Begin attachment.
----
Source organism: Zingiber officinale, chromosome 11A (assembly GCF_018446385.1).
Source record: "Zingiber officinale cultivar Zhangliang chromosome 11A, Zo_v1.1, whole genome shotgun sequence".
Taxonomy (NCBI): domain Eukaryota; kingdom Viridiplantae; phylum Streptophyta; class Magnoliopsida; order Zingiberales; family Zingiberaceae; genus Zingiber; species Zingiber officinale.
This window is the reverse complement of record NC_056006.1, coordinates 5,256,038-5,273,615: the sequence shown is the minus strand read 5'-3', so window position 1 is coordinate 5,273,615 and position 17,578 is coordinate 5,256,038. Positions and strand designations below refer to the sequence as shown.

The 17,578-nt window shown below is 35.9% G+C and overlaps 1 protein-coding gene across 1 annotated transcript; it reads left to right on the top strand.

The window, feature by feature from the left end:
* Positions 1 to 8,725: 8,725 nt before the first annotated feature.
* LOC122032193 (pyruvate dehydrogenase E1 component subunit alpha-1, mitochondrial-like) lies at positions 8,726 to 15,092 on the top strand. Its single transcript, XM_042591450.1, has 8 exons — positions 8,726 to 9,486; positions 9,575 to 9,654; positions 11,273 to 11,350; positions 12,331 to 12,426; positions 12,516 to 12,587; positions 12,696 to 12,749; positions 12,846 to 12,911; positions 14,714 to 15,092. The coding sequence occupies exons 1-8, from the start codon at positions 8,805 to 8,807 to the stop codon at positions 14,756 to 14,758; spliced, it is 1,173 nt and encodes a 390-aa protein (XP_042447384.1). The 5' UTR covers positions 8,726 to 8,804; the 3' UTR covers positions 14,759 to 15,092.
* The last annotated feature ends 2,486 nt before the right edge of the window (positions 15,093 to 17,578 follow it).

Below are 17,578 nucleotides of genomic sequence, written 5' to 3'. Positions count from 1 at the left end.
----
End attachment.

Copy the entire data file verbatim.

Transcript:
Source organism: Zingiber officinale, chromosome 11A (assembly GCF_018446385.1).
Source record: "Zingiber officinale cultivar Zhangliang chromosome 11A, Zo_v1.1, whole genome shotgun sequence".
Taxonomy (NCBI): domain Eukaryota; kingdom Viridiplantae; phylum Streptophyta; class Magnoliopsida; order Zingiberales; family Zingiberaceae; genus Zingiber; species Zingiber officinale.
This window is the reverse complement of record NC_056006.1, coordinates 5,256,038-5,273,615: the sequence shown is the minus strand read 5'-3', so window position 1 is coordinate 5,273,615 and position 17,578 is coordinate 5,256,038. Positions and strand designations below refer to the sequence as shown.

The 17,578-nt window shown below is 35.9% G+C and overlaps 1 protein-coding gene across 1 annotated transcript; it reads left to right on the top strand.

The window, feature by feature from the left end:
* Positions 1 to 8,725: 8,725 nt before the first annotated feature.
* LOC122032193 (pyruvate dehydrogenase E1 component subunit alpha-1, mitochondrial-like) lies at positions 8,726 to 15,092 on the top strand. Its single transcript, XM_042591450.1, has 8 exons — positions 8,726 to 9,486; positions 9,575 to 9,654; positions 11,273 to 11,350; positions 12,331 to 12,426; positions 12,516 to 12,587; positions 12,696 to 12,749; positions 12,846 to 12,911; positions 14,714 to 15,092. The coding sequence occupies exons 1-8, from the start codon at positions 8,805 to 8,807 to the stop codon at positions 14,756 to 14,758; spliced, it is 1,173 nt and encodes a 390-aa protein (XP_042447384.1). The 5' UTR covers positions 8,726 to 8,804; the 3' UTR covers positions 14,759 to 15,092.
* The last annotated feature ends 2,486 nt before the right edge of the window (positions 15,093 to 17,578 follow it).

Below are 17,578 nucleotides of genomic sequence, written 5' to 3'. Positions count from 1 at the left end.